Canadian Prime Minister Justin Trudeau will lead the commemorations on Sunday for the 100th anniversary of the Battle of Vimy Ridge in France, considered a founding moment in his nation’s history.
Trudeau will be joined at the ceremony by French President Francois Hollande and Britain’s Prince Charles and his sons Princes William and Harry.
Around 20,000 Canadians have also made the journey to northern France to commemorate the battle which was one of the defining moments of World War I. A total of 3,600 Canadian troops were killed and 7,000 wounded in three days of fighting against German forces.
“The Battle of Vimy Ridge was a turning point in the First World War and for Canada, when Canadians acted – and fought – as one,” Trudeau said last month. “At Vimy Ridge, we will mark this great victory, and pay tribute to every Canadian who answered the call to serve.”
The battle began early on April 9, 1917 and was part of a larger British-led offensive that included Australian soldiers, known as the Battle of Arras, which was a diversionary tactic to help a major French attack further south. It was the first time that four military divisions from Canada fought together as the Canadian Corps.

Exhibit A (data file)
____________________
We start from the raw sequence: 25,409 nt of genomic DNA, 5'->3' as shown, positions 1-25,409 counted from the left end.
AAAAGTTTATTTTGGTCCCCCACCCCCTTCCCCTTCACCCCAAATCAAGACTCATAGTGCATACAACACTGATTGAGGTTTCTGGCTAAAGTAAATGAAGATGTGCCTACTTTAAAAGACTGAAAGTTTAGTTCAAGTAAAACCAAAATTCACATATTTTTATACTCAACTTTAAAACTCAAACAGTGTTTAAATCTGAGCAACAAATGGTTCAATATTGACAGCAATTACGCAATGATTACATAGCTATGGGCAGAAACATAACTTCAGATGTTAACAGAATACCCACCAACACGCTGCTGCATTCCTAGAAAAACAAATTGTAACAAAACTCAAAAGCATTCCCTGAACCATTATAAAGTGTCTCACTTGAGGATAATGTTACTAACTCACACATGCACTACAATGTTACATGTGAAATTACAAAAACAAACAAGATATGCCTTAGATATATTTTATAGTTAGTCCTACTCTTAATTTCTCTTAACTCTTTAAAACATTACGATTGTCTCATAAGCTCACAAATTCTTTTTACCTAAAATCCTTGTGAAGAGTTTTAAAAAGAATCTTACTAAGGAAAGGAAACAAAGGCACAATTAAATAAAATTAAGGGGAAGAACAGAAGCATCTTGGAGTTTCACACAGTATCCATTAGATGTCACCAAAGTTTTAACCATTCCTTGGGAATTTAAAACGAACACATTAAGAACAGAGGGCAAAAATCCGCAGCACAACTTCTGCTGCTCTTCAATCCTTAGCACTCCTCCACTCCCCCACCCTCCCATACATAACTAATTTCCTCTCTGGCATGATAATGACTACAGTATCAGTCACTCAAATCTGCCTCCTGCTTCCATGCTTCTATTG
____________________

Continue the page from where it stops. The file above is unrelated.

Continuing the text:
Crucial to the offensive was a vast warren of tunnels dug by New Zealand forces which allowed the Canadians to take the German troops by surprise. Many Canadians consider the victory at Vimy a significant step toward Canada’s colonial emancipation from Britain, but some Canadian historians have debunked the state’s official view of its significance.
Michael Boire of the Royal Military College in Kingston, Ontario, said it was “pure mythology”. It was neither decisive for the war’s outcome “nor the most fundamental” of the battles fought by Canadians during the conflict, Boire said.
Canada would gain political quasi-autonomy only in 1931.
“The importance given to the Battle of Vimy is a post-war mythological construction,” he said, an “invention” dating back only to 1967, the year of Canada’s centennial and the battle’s 50th anniversary.
Tim Cook, of the Canadian War Museum in Ottawa, said however its importance could not be underestimated. “Many historians and writers consider the Canadian victory at Vimy a defining moment for Canada, when the country emerged from under the shadow of Britain and felt capable of greatness,” he said.
French historian Yves Le Maner said the speed of the victory was remarkable in a war otherwise characterised by long battles of attrition. “Achieving their aim in three days was exceptional and that is why it was immediately seen as a (national) victory,” he told AFP.
Trudeau, Hollande and Prince Charles will each give speeches and lay wreaths at the Canadian National Vimy Memorial.
William and Harry – who have each served in the armed forces – will lay a pair of boots, among thousands that will be placed at the site by Canadian and French youths to represent the Canadians killed in the battle.